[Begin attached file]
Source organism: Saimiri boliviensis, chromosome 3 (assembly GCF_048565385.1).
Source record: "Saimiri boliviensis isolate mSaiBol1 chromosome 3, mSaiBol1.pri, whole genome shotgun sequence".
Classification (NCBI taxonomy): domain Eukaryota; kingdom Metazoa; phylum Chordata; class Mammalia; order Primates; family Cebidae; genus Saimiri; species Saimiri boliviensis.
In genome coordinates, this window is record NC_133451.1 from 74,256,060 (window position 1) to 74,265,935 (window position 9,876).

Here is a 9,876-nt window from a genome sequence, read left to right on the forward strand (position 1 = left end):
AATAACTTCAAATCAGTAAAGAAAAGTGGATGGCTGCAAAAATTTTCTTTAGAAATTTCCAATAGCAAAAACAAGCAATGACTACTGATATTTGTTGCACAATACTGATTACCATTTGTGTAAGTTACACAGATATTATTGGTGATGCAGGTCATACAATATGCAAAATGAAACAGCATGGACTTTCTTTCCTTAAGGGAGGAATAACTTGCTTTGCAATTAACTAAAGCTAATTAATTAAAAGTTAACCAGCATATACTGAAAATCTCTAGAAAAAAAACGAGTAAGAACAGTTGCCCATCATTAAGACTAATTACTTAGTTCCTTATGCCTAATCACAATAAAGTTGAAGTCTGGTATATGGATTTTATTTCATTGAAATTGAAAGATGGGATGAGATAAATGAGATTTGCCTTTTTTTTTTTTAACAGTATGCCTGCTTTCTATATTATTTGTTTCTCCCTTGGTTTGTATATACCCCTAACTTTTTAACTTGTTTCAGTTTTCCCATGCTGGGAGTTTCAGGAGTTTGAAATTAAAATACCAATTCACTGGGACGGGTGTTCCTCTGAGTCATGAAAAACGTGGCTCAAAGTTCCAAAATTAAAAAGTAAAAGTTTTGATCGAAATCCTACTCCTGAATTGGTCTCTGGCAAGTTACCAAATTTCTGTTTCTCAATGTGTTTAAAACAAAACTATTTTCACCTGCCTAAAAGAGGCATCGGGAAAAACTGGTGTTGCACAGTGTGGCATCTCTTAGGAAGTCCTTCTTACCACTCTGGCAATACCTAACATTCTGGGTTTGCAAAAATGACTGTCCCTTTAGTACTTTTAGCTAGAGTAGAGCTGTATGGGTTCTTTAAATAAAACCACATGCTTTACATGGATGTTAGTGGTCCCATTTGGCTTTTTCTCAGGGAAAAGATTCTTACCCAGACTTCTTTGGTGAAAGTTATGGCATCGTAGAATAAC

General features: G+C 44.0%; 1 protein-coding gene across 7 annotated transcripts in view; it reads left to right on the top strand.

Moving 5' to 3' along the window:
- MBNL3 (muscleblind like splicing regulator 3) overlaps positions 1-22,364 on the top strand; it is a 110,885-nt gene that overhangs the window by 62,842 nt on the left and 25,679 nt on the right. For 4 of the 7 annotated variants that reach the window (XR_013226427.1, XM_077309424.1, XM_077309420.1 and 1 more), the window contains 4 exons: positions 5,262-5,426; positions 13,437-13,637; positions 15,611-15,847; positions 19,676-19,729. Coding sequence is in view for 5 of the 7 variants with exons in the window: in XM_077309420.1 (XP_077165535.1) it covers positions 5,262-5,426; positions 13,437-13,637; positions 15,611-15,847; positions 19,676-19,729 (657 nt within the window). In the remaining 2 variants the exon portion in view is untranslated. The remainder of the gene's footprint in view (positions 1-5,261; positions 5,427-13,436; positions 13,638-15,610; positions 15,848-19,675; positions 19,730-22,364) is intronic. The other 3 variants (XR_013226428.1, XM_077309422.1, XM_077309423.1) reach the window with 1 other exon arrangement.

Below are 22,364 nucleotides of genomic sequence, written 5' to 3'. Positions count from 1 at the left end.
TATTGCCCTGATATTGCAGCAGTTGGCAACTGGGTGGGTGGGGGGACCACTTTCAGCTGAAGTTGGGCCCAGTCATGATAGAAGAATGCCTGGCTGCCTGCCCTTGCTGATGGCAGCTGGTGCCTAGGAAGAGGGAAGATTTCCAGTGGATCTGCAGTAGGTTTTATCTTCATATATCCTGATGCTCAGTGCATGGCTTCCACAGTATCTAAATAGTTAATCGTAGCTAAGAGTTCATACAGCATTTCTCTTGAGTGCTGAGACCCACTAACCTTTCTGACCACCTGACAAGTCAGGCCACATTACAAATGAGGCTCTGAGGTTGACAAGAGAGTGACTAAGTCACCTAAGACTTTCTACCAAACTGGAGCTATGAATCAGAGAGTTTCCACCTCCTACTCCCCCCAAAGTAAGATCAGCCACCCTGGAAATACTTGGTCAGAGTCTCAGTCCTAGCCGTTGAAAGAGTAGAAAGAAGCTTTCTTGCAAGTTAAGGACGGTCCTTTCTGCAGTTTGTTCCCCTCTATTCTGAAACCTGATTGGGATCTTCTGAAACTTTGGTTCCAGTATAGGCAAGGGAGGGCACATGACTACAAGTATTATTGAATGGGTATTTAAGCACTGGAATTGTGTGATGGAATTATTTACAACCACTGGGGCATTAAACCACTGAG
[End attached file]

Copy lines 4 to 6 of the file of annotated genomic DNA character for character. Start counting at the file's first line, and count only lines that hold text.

In genome coordinates, this window is record NC_133451.1 from 74,256,060 (window position 1) to 74,265,935 (window position 9,876).

Here is a 9,876-nt window from a genome sequence, read left to right on the forward strand (position 1 = left end):
AATAACTTCAAATCAGTAAAGAAAAGTGGATGGCTGCAAAAATTTTCTTTAGAAATTTCCAATAGCAAAAACAAGCAATGACTACTGATATTTGTTGCACAATACTGATTACCATTTGTGTAAGTTACACAGATATTATTGGTGATGCAGGTCATACAATATGCAAAATGAAACAGCATGGACTTTCTTTCCTTAAGGGAGGAATAACTTGCTTTGCAATTAACTAAAGCTAATTAATTAAAAGTTAACCAGCATATACTGAAAATCTCTAGAAAAAAAACGAGTAAGAACAGTTGCCCATCATTAAGACTAATTACTTAGTTCCTTATGCCTAATCACAATAAAGTTGAAGTCTGGTATATGGATTTTATTTCATTGAAATTGAAAGATGGGATGAGATAAATGAGATTTGCCTTTTTTTTTTTTAACAGTATGCCTGCTTTCTATATTATTTGTTTCTCCCTTGGTTTGTATATACCCCTAACTTTTTAACTTGTTTCAGTTTTCCCATGCTGGGAGTTTCAGGAGTTTGAAATTAAAATACCAATTCACTGGGACGGGTGTTCCTCTGAGTCATGAAAAACGTGGCTCAAAGTTCCAAAATTAAAAAGTAAAAGTTTTGATCGAAATCCTACTCCTGAATTGGTCTCTGGCAAGTTACCAAATTTCTGTTTCTCAATGTGTTTAAAACAAAACTATTTTCACCTGCCTAAAAGAGGCATCGGGAAAAACTGGTGTTGCACAGTGTGGCATCTCTTAGGAAGTCCTTCTTACCACTCTGGCAATACCTAACATTCTGGGTTTGCAAAAATGACTGTCCCTTTAGTACTTTTAGCTAGAGTAGAGCTGTATGGGTTCTTTAAATAAAACCACATGCTTTACATGGATGTTAGTGGTCCCATTTGGCTTTTTCTCAGGGAAAAGATTCTTACCCAGACTTCTTTGGTGAAAGTTATGGCATCGTAGAATAAC